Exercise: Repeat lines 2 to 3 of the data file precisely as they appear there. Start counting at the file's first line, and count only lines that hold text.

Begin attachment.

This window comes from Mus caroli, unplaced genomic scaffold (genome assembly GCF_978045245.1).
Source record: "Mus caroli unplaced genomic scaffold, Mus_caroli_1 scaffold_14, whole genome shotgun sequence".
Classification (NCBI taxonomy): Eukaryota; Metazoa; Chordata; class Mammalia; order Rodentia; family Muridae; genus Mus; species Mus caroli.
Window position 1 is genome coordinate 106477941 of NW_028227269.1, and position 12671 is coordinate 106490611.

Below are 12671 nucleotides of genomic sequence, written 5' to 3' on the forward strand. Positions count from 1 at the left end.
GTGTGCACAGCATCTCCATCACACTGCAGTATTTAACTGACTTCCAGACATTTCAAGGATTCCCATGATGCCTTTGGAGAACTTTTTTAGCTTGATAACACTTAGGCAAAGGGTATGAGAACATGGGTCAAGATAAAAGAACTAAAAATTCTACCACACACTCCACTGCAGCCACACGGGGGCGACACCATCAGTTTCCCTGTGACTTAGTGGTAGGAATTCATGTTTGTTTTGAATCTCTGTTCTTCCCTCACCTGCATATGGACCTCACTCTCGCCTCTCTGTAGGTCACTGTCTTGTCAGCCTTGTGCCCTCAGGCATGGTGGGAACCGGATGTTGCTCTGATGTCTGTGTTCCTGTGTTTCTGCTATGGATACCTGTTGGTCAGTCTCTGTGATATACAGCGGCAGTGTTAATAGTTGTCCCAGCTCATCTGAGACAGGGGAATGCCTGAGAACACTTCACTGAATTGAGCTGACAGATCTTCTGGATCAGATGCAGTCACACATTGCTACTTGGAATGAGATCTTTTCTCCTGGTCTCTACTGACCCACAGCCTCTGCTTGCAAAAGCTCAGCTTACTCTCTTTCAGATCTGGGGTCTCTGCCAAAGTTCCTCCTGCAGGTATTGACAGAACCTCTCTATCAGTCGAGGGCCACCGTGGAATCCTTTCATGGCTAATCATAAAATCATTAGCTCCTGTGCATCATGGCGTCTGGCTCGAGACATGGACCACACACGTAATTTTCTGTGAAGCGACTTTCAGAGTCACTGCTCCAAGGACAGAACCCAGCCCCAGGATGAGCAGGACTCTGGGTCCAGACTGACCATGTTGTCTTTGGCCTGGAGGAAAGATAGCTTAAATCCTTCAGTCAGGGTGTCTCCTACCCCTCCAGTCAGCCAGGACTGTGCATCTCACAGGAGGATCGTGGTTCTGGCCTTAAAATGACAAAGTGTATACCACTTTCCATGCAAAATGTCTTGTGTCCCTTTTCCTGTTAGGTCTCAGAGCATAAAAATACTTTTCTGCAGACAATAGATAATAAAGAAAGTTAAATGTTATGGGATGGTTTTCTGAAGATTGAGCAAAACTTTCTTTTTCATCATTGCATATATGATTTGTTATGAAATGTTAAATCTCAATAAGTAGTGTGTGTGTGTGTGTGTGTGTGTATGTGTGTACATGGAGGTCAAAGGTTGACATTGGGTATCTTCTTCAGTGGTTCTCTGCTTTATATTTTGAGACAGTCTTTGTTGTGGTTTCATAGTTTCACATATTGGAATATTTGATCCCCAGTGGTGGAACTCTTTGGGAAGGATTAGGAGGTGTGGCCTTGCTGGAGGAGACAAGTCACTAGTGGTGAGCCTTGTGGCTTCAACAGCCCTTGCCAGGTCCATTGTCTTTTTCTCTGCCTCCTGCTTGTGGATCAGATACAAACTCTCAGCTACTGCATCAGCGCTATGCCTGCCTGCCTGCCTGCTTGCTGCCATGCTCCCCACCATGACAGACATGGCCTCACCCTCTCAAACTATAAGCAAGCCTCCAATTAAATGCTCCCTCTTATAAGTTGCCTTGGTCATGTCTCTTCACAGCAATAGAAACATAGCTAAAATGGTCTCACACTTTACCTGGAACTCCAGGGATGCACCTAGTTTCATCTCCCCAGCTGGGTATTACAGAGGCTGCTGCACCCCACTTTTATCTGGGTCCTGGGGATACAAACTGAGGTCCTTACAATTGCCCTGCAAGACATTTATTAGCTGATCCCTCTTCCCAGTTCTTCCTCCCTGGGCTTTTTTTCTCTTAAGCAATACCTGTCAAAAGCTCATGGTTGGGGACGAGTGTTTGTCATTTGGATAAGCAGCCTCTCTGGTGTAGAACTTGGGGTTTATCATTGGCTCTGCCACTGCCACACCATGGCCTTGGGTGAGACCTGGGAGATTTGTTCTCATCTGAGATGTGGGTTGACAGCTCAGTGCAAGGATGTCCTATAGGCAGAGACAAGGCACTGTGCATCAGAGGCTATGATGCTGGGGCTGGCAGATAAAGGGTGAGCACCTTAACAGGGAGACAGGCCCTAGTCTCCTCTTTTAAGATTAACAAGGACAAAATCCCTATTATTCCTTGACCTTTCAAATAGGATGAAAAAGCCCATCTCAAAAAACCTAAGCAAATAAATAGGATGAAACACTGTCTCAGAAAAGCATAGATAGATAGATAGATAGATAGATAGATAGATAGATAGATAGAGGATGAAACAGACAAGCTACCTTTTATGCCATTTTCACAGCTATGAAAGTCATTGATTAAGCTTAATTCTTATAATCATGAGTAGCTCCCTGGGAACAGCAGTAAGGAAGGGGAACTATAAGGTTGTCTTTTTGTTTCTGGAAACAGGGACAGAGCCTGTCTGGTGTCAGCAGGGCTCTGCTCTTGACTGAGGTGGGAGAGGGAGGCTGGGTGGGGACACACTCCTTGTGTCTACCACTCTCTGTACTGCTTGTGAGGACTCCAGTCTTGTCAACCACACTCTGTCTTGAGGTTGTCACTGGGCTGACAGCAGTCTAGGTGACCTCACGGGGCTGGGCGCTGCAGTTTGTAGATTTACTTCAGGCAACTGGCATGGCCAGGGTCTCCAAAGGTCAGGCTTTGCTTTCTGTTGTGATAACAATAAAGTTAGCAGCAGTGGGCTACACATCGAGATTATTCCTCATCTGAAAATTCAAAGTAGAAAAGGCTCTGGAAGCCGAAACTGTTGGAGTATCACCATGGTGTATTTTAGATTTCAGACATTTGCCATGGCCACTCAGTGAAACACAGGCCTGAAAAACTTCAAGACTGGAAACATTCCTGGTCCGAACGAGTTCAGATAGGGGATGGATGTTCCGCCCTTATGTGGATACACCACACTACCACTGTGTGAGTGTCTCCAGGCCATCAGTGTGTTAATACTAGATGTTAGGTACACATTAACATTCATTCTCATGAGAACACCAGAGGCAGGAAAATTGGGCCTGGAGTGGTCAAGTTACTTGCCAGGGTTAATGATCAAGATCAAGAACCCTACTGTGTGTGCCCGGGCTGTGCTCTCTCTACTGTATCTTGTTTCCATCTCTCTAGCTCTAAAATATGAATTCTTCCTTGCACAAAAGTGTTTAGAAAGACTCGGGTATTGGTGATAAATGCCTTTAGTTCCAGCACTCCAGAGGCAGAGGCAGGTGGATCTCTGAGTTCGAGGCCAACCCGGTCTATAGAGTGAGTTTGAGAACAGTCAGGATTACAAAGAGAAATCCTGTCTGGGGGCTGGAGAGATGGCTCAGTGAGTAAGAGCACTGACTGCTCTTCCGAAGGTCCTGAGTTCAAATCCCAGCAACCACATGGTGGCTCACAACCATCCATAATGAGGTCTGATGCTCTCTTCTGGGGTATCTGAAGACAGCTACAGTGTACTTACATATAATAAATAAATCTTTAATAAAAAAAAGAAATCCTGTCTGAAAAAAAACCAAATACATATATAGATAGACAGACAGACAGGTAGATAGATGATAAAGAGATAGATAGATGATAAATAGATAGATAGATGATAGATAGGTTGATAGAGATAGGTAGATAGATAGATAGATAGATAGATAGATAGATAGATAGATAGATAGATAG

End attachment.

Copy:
Source record: "Mus caroli unplaced genomic scaffold, Mus_caroli_1 scaffold_14, whole genome shotgun sequence".
Classification (NCBI taxonomy): Eukaryota; Metazoa; Chordata; class Mammalia; order Rodentia; family Muridae; genus Mus; species Mus caroli.